And about what exactly is the importance of Jesus and his death and resurrection. Paul writes that this is reconciliation with God in Romans 5:10; ransom in 1 Timothy 2:6; substitution (for sin) in 2 Corinthians 5:21; an example of righteousness in Romans 5:18; self-sacrifice in Ephesians 5:2; redemption by blood in Ephesians 1:7 and, if you believe Paul wrote Hebrews (which I don’t), an atoning blood sacrifice (9:22), though one in which Jesus was himself the officiating priest (and so the one doing the sacrificing) (9:11).
[OK, I have friends who will say that Penal Substitutionary Atonement takes into account all those passages and fits them perfectly. I don’t agree that it does – just try reading through them a few times and see if the concepts do actually fit together, but in any event I shy away from PSA because of the libel on the character of God which it represents – there, I agree wholly with Jacob’s words quoted earlier.]
And, of course, possibly the most quoted piece of them all, Romans 3:25-26 “whom God displayed publicly as a propitiation in His blood through faith This was to demonstrate His righteousness, because in the forbearance of God He passed over the sins previously committed; he did it to demonstrate his righteousness at the present time, so as to be just and the one who justifies those who have faith in Jesus”.
Read that very carefully. God is putting forward a propitiation by his own blood (i.e. that of Jesus) to demonstrate his own righteousness. Not to save us from death, not to save us from sin, not to ransom us from the Devil, not to perform some peculiar sacrifice of himself to himself, not to assuage his own wrath, but to show that he is righteous. “As if”, I hear you think “we had any doubt that God was righteous…”. Well, obviously Paul thought that we had the wrong idea about God, presumably in this case that he was arbitrary and sometimes forgave and sometimes didn’t, in an inconsistent and unpredictable way. After all, didn’t the books of Job and Ecclesiastes in the Hebrew Scriptures wrestle with just this problem (and come to no satisfactory conclusion?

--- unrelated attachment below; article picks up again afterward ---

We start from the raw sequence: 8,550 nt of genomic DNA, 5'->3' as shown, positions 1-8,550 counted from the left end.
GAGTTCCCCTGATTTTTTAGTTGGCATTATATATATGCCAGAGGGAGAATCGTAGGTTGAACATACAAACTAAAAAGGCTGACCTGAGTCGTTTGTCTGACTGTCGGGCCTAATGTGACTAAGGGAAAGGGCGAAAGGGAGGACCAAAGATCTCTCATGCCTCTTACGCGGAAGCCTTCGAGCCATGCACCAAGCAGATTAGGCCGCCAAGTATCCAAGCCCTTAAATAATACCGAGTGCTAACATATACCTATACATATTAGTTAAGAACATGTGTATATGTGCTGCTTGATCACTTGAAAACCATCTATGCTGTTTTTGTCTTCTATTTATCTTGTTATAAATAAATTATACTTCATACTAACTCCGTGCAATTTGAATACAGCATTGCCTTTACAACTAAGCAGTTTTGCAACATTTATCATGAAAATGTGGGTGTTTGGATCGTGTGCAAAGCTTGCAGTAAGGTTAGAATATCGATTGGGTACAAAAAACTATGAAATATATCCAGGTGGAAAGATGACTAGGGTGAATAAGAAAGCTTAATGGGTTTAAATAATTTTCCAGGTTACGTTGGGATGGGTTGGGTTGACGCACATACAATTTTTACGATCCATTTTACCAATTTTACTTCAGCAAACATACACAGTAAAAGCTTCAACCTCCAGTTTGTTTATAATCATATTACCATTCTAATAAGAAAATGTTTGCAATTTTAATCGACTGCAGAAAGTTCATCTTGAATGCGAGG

Let me belabour the point. We, humanity (or at least some sizeable subset of us) had made a meaning out of what we experienced (just as the NT writers were doing about the life, death and resurrection of Jesus), and Paul was saying that this interpretation of Jesus’ death corrected that meaning. He was making a counter-meaning. OK, we could also read that as God ordaining the death of his Son on the cross to correct a human misconception, but most people will find that at least vaguely scandalous as regards the character of God (as do I).
That means, of course, that there was no vast cosmic change in God’s relationship to humanity as a result of Jesus’ death (which I expect some people will find equally scandalous). Paul was extracting from the events a meaning which corrected an error about God which itself was part of a human meaning-making enterprise. Paul’s statement of this was “an event” in the parlance of post-modernity.
In point of fact, being a panentheist, the conventional atonement theories make no sense to me, but this reading emphatically does; my own view can be found at the end of this post, which is mostly a reaction to Clark Pinnock. It is, of course, another piece of human making of meaning…